If the folks at Vertex are rolling their eyes at a new social media campaign from Association of the British Pharmaceutical Industry , it would certainly be understandable.
The ABPI has rolled out a campaign on Twitter and LinkedIn called “Valuing Medicines,” which includes videos and graphics that seek to explain how the country’s National Health Service (NHS) adopts new drugs.
That process, of course, involves negotiating prices with pharma companies—a process that has been particularly painful of late for Vertex, which has been unable to come to terms with the NHS on its cystic fibrosis drug Orkambi.
The ABPI’s new campaign argues that the NHS has “robust measures” in place for ensuring it’s getting enough value out of the medicines it’s covering. The cornerstone of that strategy is a “voluntary scheme” on new medicines that’s reviewed and revised every five years.
That includes a spending cap on drugs. If the country’s spend on new drugs exceeds that cap, the industry has to refund the difference to the NHS.
A new voluntary scheme that started this year “includes more measures than ever before to ensure that patients in this country can get access to new treatments as quickly as possible,” said Richard Torbett, executive director of commercial policy at the ABPI, in a video the organization recently tweeted (see below). “The agreement also includes measures specifically targeted to England to ensure we’ve got better ways for pharmaceutical companies to work with the system on individual products.”
But the timing of the new campaign seems a bit odd, considering the NHS’ ongoing battle with Vertex—a debate that the ABPI has been weighing in on while it simultaneously makes a case for Britain’s tough approach to greenlighting new drugs.
Orkambi was approved in Europe in 2015, but the NHS and Vertex remain embroiled in a pricing battle that has kept the product out of reach in Britain. The deadlock has dragged on for so long that in March, Vertex was forced to destroy almost 8,000 expired Orkambi packs.
A petition demanding that the NHS cover Orkambi passed 100,000 signatures recently, triggering a debate in Parliament. During the hearing, Vertex CEO Jeffrey Leiden said British health officials had walked away from pricing negotiations last year. Leiden met personally with British health minister Matt Hancock in hopes of reviving the negotiations.
Even though Vertex is not a member of the ABPI, Torbett has quite vocal about the company’s ongoing standoff with the NHS. On June 5, he said the “stalemate has been going on for too long” in a blog post.
He went on to explain that the value of new medicines in England is determined by the National Institute of Health and Care Excellence (NICE). “We don’t always agree with the approach taken by NICE to assess the value of medicines,” Torbett wrote. “We believe that its methods need to evolve over time as new technologies present new challenges.”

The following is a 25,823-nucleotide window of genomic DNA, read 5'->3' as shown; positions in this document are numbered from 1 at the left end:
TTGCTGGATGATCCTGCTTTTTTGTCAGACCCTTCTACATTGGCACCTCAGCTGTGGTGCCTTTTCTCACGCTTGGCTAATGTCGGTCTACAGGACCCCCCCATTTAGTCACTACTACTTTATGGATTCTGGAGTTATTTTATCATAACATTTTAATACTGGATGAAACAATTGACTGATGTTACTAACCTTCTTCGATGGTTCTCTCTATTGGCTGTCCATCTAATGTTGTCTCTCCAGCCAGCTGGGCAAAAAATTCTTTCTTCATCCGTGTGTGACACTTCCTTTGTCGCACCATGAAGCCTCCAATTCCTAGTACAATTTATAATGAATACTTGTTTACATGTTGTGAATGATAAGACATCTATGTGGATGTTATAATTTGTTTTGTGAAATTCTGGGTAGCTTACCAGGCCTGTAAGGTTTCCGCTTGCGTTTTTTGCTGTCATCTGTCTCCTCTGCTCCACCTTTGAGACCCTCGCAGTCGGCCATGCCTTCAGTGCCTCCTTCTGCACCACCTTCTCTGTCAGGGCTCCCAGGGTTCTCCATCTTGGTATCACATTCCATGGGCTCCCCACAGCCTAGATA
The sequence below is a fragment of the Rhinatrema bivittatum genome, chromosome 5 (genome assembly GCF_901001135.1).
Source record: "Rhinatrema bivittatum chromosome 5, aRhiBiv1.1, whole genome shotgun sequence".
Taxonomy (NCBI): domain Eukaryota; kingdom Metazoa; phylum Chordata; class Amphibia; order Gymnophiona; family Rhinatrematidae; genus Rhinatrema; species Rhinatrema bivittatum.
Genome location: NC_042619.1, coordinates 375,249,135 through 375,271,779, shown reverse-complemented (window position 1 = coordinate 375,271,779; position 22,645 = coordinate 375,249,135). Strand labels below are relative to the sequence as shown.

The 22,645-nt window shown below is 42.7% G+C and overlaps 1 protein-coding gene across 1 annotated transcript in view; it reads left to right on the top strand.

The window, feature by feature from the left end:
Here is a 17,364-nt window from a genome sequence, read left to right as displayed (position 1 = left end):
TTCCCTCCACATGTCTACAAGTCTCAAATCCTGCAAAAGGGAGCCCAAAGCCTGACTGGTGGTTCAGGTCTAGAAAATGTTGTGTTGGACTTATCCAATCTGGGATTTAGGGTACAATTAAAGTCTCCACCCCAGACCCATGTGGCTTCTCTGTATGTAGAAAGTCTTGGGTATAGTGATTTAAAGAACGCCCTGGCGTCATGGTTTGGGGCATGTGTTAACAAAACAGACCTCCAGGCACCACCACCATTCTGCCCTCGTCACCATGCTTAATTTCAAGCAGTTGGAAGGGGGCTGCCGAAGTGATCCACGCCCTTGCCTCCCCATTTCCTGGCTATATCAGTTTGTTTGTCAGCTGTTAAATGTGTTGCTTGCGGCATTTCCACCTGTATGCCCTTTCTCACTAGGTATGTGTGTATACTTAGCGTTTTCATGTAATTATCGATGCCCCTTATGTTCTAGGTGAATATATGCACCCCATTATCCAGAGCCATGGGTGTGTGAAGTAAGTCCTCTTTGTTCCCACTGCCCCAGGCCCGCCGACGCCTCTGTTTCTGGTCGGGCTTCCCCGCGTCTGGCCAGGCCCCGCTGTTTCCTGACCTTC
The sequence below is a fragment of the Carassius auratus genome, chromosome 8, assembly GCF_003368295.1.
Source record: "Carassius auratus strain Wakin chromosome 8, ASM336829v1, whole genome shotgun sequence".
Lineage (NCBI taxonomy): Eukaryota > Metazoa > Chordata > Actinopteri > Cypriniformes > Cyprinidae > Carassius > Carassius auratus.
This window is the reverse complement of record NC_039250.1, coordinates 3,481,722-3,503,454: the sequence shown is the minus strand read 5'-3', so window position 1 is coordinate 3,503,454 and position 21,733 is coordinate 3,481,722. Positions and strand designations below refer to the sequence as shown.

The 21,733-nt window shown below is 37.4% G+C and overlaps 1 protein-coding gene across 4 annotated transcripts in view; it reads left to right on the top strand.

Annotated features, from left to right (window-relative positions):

Torbett added that ABPI plans to submit ideas to NICE “to address some of the challenges for treatment for rarer conditions.” He noted that the NHS had offered to cover Orkambi for a period of two years, during which it would collect data on its performance, which would allow “the price to go up or down later depending on the evidence collected.”
Such a plan “represents exactly the sort of flexibility industry has been calling for some time,” Torbett wrote.
Meanwhile, the ABPI continues to advertise the merits of England’s tough approach to valuing medicines. Its tweets this week have included a graph showing that cancer survival rates have doubled in the U.K. in the last 40 years thanks to new medicines, and that the drugs have contributed to an extra 10 years of life expectancy there since the 1960s.
But earlier this week, the ABPI posted a tweet acknowledging that Britain’s process for valuing new drugs is far from perfect. The graphic shows that the U.K.’s access to new medicines is so slow that it takes the region five years to catch up to Germany and France. “We want to change this” the tweet reads.
如果福泰（Vertex）公司的员工正在关注英国制药行业协会( Association of British Pharmaceutical Industry )发起的一场新的社交媒体活动，那肯定是可以理解的。
ABPI 在 Twitter 和 LinkedIn 上推出了一项名为“估价药品”的活动，其中包括视频和图片，旨在解释美国国家卫生服务（ NHS ）如何采用新药。
当然，这一过程涉及到与制药公司谈判价格——对于福泰（Vertex）来说，这一过程最近尤为痛苦，它一直无法与 NHS 就其囊性纤维化药物 Orkabbi 达成协议。
ABPI 的新活动认为， NHS 已经制定了“有力的措施”，以确保从它覆盖的药物中获得足够的价值。这一战略的基石是针对每五年审查和修订一次的新药的“自愿计划”。
这包括对药品的支出上限。如果该国在新药上的支出超过上限，该行业必须将差额退还给 NHS 。
ABPI 商业政策执行董事理查德•托尔贝特( Richard Torbett )在该组织最近发布的一段视频中表示，今年启动的一项新的自愿计划“包括比以往任何时候都更多的措施，以确保这个国家的患者能够尽快获得新的治疗。”“该协议还包括专门针对英国的措施，以确保制药公司有更好的方式与该系统合作开发个别产品。”
但考虑到 NHS 与福泰（Vertex）的持续竞争，这场新运动的时机似乎有点奇怪——这场辩论是 ABPI 一直在权衡的，同时也为英国在绿灯新药方面的强硬做法提供了理由。
Orkabi 于2015年在欧洲获得批准，但 NHS 和福泰（Vertex）仍卷入一场价格战，使该产品在英国无法销售。死锁已经拖了很长一段时间，以至于在三月，福泰（Vertex）被迫销毁了将近8,000个过期的 Orkabi 包。
一份要求 NHS 覆盖奥坎比的请愿书最近通过了10万个签名，引发了议会的辩论。在听证会上，福泰（Vertex）首席执行官杰弗里•莱登( Jeffrey Leiden )表示，英国卫生官员去年放弃了价格谈判。莱顿亲自会见了英国卫生部长马特汉考克，希望恢复谈判。
尽管福泰（Vertex）不是 ABPI 的成员，但 Torbett 对该公司目前与 NHS 的对峙还是相当直言不讳。6月5日，他在一篇博客文章中表示，“僵局已经持续了太久”。
他接着解释说，英国新药的价值是由国家卫生和医疗卓越研究所（ NICE ）决定的。“我们不总是同意 NICE 评估药物价值的方法，” Torbett 写道。“我们认为，随着新技术带来新的挑战，其方法需要不断发展。”
Torbett 补充说， ABPI 计划向 NICE 提交想法，“以解决一些治疗罕见疾病的挑战。”他指出， NHS 已提出在两年内覆盖奥坎比，在此期间，它将收集有关其表现的数据，这将允许“价格上涨或下跌后，根据收集的证据。”
与此同时， ABPI 继续宣传英国严格评估药品价值的方法的优点。该公司本周发布的推文中有一张图表显示，由于新药物的出现，英国癌症存活率在过去40年里翻了一番，自上世纪60年代以来，这些药物使英国的预期寿命延长了10年。